Environmental News: December 25th-January 4th 2010

Quote for the week

“If we’re going to make a transition to a sustainable society, we have to start looking at the complexity of human life within a living environment and start valuing simple things like human happiness and satisfaction.”
Quote from the film by Richard Heinberg
Journalist, Educator & Author

Tuna hits highest price in nine years at Tokyo auction
January 5, 2010
A tuna has been sold at auction in Tokyo's fish market for 16.28 million yen ($175,000, £109,000), the highest price paid in Japan for nine years.
The bluefin tuna weighs 232 kg - nearly four times as much as the average Japanese man.
Read more here.

C.I.A. Is Sharing Data With Climate Scientists
January 4, 2010
The nation’s top scientists and spies are collaborating on an effort to use the federal government’s intelligence assets — including spy satellites and other classified sensors — to assess the hidden complexities of environmental change. They seek insights from natural phenomena like clouds and glaciers, deserts and tropical forests.
Read more here.

Push is on to speed phaseout of flame retardant
January 4, 2010
Maryland advocates for a ban on a toxic flame retardant that accumulates in the environment and has been linked to cancer and brain development problems intend to pursue an earlier phaseout of the chemical than the timeline currently spelled out in a recent federal agreement.
Read more here.

The giant Amazon arapaima fish is 'under threat'
January 4, 2010
By Matt Walker
Editor, Earth News
The arapaima, a giant species of fish that lurks in the Amazon river, may be threatened by overfishing.
Read more here.

Fishermen Reeling Over Red Snapper Fishing Ban
January 4, 2010
In Florida, Georgia and the Carolinas, a new federal rule has fishermen angry. A ban on fishing for red snapper—one of the most popular saltwater fish — starts Jan. 4.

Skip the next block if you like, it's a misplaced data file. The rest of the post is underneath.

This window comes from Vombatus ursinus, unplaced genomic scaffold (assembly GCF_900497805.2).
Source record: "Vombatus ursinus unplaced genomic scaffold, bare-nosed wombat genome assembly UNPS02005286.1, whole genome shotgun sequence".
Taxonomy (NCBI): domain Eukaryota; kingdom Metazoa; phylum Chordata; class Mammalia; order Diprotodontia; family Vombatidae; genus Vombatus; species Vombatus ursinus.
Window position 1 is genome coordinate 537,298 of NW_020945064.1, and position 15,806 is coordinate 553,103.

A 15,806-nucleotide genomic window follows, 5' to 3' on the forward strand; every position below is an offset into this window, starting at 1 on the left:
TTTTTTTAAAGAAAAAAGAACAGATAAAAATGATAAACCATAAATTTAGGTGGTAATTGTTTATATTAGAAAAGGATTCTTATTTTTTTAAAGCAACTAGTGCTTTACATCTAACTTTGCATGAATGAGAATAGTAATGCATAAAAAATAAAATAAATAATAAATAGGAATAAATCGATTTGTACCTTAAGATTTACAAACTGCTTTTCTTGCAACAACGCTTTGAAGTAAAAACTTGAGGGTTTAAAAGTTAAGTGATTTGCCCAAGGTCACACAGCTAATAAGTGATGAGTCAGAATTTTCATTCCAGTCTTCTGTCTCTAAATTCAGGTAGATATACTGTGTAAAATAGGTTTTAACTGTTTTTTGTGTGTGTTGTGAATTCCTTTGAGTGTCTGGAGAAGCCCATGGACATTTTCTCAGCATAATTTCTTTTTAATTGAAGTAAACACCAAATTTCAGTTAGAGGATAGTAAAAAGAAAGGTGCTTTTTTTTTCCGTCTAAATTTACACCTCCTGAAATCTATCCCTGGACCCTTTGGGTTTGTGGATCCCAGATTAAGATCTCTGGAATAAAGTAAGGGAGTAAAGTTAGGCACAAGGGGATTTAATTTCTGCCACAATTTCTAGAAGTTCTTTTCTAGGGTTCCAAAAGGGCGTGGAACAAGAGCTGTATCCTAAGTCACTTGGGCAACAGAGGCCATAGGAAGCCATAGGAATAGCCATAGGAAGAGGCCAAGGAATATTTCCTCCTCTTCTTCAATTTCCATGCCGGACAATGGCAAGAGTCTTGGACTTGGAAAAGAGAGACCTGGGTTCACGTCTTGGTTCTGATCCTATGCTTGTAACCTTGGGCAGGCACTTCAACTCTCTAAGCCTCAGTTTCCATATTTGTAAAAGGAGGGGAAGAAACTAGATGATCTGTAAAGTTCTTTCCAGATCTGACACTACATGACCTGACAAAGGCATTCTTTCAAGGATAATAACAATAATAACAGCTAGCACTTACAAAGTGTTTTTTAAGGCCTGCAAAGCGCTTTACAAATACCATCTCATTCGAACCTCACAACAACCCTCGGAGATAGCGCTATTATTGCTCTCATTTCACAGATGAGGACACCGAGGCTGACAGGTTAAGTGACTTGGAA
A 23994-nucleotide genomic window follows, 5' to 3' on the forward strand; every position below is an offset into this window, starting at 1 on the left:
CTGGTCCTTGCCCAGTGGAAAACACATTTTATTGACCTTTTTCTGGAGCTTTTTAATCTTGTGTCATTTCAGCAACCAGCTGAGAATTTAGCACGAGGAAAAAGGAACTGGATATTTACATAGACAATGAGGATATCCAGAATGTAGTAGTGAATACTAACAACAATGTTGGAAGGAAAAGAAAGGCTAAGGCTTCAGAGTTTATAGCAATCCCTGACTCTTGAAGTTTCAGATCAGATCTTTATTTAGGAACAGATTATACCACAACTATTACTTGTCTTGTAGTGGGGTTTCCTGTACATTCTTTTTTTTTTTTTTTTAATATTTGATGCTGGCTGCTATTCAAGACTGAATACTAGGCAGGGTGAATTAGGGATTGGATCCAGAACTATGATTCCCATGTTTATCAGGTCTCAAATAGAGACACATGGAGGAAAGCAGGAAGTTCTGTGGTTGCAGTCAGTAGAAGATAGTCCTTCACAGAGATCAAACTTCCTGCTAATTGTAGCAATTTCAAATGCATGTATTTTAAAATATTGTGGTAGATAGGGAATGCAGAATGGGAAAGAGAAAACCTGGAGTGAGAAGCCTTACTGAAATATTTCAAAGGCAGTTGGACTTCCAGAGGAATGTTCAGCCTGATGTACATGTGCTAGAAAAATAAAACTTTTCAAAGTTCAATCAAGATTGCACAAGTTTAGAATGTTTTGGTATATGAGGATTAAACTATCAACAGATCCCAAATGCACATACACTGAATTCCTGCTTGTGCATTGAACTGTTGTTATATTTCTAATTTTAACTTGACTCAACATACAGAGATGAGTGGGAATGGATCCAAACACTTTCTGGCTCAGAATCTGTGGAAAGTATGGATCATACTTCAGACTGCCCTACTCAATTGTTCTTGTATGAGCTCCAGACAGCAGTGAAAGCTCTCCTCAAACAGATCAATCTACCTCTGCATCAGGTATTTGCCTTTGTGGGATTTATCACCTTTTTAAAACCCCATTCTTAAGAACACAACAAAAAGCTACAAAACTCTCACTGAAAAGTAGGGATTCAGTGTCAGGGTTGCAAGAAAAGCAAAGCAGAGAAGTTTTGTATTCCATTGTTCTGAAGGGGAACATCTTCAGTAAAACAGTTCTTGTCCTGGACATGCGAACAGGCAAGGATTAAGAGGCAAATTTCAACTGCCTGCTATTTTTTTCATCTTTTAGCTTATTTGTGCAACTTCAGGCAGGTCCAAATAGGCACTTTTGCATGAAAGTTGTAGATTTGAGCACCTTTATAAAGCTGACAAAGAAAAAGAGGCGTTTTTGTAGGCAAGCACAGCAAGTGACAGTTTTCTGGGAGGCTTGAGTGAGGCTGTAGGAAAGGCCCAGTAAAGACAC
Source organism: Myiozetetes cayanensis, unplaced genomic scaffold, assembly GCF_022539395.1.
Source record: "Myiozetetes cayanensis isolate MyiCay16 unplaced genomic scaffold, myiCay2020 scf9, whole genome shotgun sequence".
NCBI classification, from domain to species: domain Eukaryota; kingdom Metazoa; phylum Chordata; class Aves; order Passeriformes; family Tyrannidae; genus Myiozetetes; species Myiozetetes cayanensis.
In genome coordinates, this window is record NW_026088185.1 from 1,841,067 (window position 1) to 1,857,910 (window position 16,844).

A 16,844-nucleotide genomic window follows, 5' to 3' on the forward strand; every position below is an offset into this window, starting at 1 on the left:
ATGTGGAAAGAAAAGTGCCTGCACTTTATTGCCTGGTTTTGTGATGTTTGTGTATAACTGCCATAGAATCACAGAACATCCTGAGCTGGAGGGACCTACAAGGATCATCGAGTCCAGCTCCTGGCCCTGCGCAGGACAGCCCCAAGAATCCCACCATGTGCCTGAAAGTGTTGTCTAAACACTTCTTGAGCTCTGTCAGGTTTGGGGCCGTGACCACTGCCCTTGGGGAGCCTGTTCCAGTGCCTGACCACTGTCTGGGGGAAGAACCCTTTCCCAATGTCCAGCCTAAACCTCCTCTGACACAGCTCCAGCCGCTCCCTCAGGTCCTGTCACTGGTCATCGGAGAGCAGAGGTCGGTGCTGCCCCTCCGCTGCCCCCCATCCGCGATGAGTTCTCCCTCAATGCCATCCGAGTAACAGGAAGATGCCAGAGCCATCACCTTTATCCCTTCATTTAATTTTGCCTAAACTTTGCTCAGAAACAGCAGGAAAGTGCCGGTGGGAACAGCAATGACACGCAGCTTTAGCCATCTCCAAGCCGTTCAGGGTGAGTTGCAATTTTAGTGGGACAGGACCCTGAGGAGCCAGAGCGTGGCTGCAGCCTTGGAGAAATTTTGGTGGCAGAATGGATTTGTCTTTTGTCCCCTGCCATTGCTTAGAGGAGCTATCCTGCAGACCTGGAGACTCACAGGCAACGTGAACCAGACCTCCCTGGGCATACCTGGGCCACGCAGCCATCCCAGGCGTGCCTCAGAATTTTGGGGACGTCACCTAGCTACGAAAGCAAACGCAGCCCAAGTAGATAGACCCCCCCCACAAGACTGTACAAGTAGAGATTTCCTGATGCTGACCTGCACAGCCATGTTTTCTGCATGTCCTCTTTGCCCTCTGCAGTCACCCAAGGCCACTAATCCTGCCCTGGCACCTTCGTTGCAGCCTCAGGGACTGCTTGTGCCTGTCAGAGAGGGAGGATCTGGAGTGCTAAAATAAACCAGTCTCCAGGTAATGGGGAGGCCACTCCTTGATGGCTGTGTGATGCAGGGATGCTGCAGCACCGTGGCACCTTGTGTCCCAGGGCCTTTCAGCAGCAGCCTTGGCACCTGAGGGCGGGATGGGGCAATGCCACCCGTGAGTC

Read more here.

2010 Year of Biodiversity Tries to Rein in Runaway Extinctions
NEW YORK, New York, January 4, 2010 (ENS) - Due to human activities, the world's animal and plant species are disappearing at a rate some experts put at 1,000 times the natural progression, the United Nations said January 1, marking 2010 as the International Year of Biodiversity - the variety of life on Earth.
Read more here.

Will The Next War Be Fought Over Water?
January 3, 2010
Just as wars over oil played a major role in 20th-century history, a new book makes a convincing case that many 21st century conflicts will be fought over water.
Read more here.

Tasmanian devil facial cancer origins 'identified
January 1, 2010
By Mark Kinver
Researchers believe they have identified the source of fatal tumours that threaten to wipe out the wild population of Tasmanian devils.
Read more here.

U.S. EPA Will List, Possibly Regulate, Chemicals of Concern
WASHINGTON, DC, December 31, 2009 (ENS) - For the first time, the U.S. EPA intends to establish a Chemicals of Concern list and is beginning a process that could lead to regulations requiring risk reduction measures to protect human health and the environment.